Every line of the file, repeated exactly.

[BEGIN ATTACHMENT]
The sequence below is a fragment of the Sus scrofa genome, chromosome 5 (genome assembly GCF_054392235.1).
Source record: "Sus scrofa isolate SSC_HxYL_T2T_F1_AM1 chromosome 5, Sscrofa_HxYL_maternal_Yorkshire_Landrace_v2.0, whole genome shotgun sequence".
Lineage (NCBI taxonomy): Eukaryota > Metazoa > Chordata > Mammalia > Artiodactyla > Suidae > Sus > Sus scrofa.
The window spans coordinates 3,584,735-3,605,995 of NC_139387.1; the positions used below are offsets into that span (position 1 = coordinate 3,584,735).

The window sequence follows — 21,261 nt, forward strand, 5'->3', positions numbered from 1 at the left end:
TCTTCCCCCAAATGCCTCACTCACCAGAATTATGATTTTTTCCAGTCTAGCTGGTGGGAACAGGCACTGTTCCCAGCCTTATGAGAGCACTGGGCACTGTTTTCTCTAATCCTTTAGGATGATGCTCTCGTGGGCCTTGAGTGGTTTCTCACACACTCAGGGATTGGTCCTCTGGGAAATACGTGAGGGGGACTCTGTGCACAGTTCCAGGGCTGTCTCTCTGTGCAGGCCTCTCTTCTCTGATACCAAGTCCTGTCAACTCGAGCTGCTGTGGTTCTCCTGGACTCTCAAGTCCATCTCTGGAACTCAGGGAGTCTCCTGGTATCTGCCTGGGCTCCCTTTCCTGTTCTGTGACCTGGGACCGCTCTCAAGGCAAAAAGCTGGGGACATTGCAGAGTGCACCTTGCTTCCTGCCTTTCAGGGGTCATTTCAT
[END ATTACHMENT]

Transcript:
The sequence below is a fragment of the Sus scrofa genome, chromosome 5 (genome assembly GCF_054392235.1).
Source record: "Sus scrofa isolate SSC_HxYL_T2T_F1_AM1 chromosome 5, Sscrofa_HxYL_maternal_Yorkshire_Landrace_v2.0, whole genome shotgun sequence".
Lineage (NCBI taxonomy): Eukaryota > Metazoa > Chordata > Mammalia > Artiodactyla > Suidae > Sus > Sus scrofa.
The window spans coordinates 3,584,735-3,605,995 of NC_139387.1; the positions used below are offsets into that span (position 1 = coordinate 3,584,735).

The window sequence follows — 21,261 nt, forward strand, 5'->3', positions numbered from 1 at the left end:
TCTTCCCCCAAATGCCTCACTCACCAGAATTATGATTTTTTCCAGTCTAGCTGGTGGGAACAGGCACTGTTCCCAGCCTTATGAGAGCACTGGGCACTGTTTTCTCTAATCCTTTAGGATGATGCTCTCGTGGGCCTTGAGTGGTTTCTCACACACTCAGGGATTGGTCCTCTGGGAAATACGTGAGGGGGACTCTGTGCACAGTTCCAGGGCTGTCTCTCTGTGCAGGCCTCTCTTCTCTGATACCAAGTCCTGTCAACTCGAGCTGCTGTGGTTCTCCTGGACTCTCAAGTCCATCTCTGGAACTCAGGGAGTCTCCTGGTATCTGCCTGGGCTCCCTTTCCTGTTCTGTGACCTGGGACCGCTCTCAAGGCAAAAAGCTGGGGACATTGCAGAGTGCACCTTGCTTCCTGCCTTTCAGGGGTCATTTCAT